No, the registration in the Swiss Aircraft Register does not constitute proof of ownership (but a registration in the Swiss Aircraft Record has certain effects in this regard; see Section 12 hereinafter).
7. How is an aircraft title transfer effected in Switzerland? What are the formalities required to register such title transfer in the national registry of Switzerland (e.g., notarization, legalization etc.)? Please summarize the related costs and procedures.
Swiss registered aircraft, unless registered in the Swiss Aircraft Record (see section 12 hereinafter), are, as a matter of Swiss property law, considered as movable assets. As such, a transfer of ownership requires a valid underlying cause (e.g., a purchase agreement) and the transfer of possession. However, if registered in the Swiss Aircraft Record, transfer of title to such an aircraft can only be effected by recordation of the change of ownership in the Swiss Aircraft Record and on the basis of a written agreement between the seller and the buyer.
8. What information and details are reflected in the certificate of registration of an aircraft?
A Swiss Certificate of Registration states, besides registration mark, manufacturer, type, and serial number of the aircraft, the registered owner and, if different, the operator of the aircraft.
9. Are the entries in the aircraft registry of Switzerland made available to the public upon submission of a specific application to the competent authority? Are there any fees payable for this?
Although the Swiss Aircraft Register is not a public register, the FOCA maintains a database of Swiss registered aircraft which is freely accessible online:
(https://app02.bazl.admin.ch/web/bazl/en/#/lfr/search). The Swiss Aircraft Record is, as a matter of law, public and entries are furnished upon application to the FOCA. For a transcript from the Swiss Aircraft Record a fee of CHF 50 applies (CHF 85 for a certified extract).
10. What kind of aircraft operations can be conducted with aircraft registered in Switzerland (i.e., private use, commercial air transport or both)?
The operation of Swiss-registered aircraft is, like in the EU, governed by the Regulation (EU) No. 965/2012 and, subject to the conditions set out in that regulation, aircraft can be used for commercial, non-commercial, and specialised operations.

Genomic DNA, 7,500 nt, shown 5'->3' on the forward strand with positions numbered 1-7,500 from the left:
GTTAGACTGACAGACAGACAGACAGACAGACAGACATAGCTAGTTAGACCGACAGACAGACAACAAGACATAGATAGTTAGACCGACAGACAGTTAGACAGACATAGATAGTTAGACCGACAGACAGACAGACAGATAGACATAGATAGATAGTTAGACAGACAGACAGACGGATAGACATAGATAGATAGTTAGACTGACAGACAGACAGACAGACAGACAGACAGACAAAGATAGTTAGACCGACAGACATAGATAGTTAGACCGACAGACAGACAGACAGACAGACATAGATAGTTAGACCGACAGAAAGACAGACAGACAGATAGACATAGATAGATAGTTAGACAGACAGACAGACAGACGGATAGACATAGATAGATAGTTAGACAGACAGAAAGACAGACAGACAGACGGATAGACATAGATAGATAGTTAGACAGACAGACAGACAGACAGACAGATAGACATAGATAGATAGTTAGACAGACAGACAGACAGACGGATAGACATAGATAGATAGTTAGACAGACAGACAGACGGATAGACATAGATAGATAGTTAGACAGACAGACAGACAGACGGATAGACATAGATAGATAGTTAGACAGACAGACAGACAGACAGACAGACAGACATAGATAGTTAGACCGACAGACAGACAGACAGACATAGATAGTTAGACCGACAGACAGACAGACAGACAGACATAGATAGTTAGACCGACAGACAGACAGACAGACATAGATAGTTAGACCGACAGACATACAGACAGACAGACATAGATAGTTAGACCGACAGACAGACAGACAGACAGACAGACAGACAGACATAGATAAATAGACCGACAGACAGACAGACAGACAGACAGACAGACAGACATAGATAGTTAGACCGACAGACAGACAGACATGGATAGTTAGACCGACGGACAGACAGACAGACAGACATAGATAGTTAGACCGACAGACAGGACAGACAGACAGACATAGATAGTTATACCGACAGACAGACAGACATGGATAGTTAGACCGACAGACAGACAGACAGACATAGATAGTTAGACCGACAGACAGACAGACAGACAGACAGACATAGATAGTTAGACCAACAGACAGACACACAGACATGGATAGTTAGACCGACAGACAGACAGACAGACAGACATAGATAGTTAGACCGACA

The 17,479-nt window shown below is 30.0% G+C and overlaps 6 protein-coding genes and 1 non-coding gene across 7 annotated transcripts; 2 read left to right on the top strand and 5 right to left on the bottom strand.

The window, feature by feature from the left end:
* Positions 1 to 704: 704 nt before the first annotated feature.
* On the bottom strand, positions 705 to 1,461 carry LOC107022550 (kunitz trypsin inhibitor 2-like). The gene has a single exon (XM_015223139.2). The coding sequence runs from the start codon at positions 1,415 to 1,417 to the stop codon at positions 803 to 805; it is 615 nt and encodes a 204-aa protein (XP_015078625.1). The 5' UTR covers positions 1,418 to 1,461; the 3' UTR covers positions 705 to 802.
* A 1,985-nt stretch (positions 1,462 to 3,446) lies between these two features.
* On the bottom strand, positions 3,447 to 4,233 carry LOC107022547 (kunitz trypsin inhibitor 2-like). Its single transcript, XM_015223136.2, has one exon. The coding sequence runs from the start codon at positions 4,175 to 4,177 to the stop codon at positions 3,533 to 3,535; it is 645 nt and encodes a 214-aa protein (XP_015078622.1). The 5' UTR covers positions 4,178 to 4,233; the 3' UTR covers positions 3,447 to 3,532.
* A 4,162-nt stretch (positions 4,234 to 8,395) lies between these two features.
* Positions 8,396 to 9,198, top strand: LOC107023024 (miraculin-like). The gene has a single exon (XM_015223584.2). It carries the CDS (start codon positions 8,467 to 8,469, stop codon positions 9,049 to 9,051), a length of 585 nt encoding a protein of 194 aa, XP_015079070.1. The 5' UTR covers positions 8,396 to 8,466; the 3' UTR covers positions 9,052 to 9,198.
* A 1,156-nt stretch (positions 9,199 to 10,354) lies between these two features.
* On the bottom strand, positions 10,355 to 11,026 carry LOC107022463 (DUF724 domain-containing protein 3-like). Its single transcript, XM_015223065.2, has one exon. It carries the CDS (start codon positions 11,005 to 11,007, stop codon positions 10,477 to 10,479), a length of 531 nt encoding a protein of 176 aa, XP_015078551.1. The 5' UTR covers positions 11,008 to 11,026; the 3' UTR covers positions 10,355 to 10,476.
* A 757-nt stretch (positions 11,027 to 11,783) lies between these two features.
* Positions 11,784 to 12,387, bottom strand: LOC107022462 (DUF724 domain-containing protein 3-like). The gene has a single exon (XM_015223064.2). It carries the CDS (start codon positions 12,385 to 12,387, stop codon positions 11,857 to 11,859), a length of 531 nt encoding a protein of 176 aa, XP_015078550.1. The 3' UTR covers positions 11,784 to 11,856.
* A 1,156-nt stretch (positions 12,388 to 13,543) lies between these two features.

11. Does the civil aviation authority in Switzerland authorise the operation of foreign registered aircraft? If so, with which countries has Switzerland entered into bilateral agreements on the basis of article 83-bis of the ICAO Chicago Convention for the delegation of regulatory oversight?
In accordance with Art. 12 of Regulation (EU) No. 1008/2008, a Swiss operator may operate aircraft registered in a Member State of the EU/EEA. Besides, Switzerland allows delegation of surveillance (in and outbound) within the scope of ICAO Convention Art. 83bis, where a Swiss registered aircraft is supplied to a foreign operator (dry-lease out) or where a foreign registered aircraft is supplied to a Swiss operator (dry-lease–in). Such delegation is subject to an agreement between the FOCA and the relevant foreign civil aviation authority. However, under certain circumstances, the completion of an agreement for delegation of the surveillance may take several months and the arising costs will be charged to the Swiss applicant according to expenditure. The FOCA has entered into such delegation agreements on an ad hoc basis for specific aircraft (such as, for example, with Austria).
12. Is there a separate register of aircraft mortgages and/or leases and/or security interests in Switzerland?
Besides the Swiss Aircraft Register (being the Swiss nationality/aeronautical register), the FOCA maintains the Swiss Aircraft Record where rights (ownership, mortgage, or lease interest) in aircraft are recorded. A registration of the aircraft is not mandatory unless a mortgage or is to be registered (as, unless so registered, Swiss law does not permit consensual non-possessory liens on aircraft).
13. What are the formalities required to register a mortgage / lease / security interest in the national registry of Switzerland (e.g., notarization, legalization etc.)? Please summarize the related costs and procedures.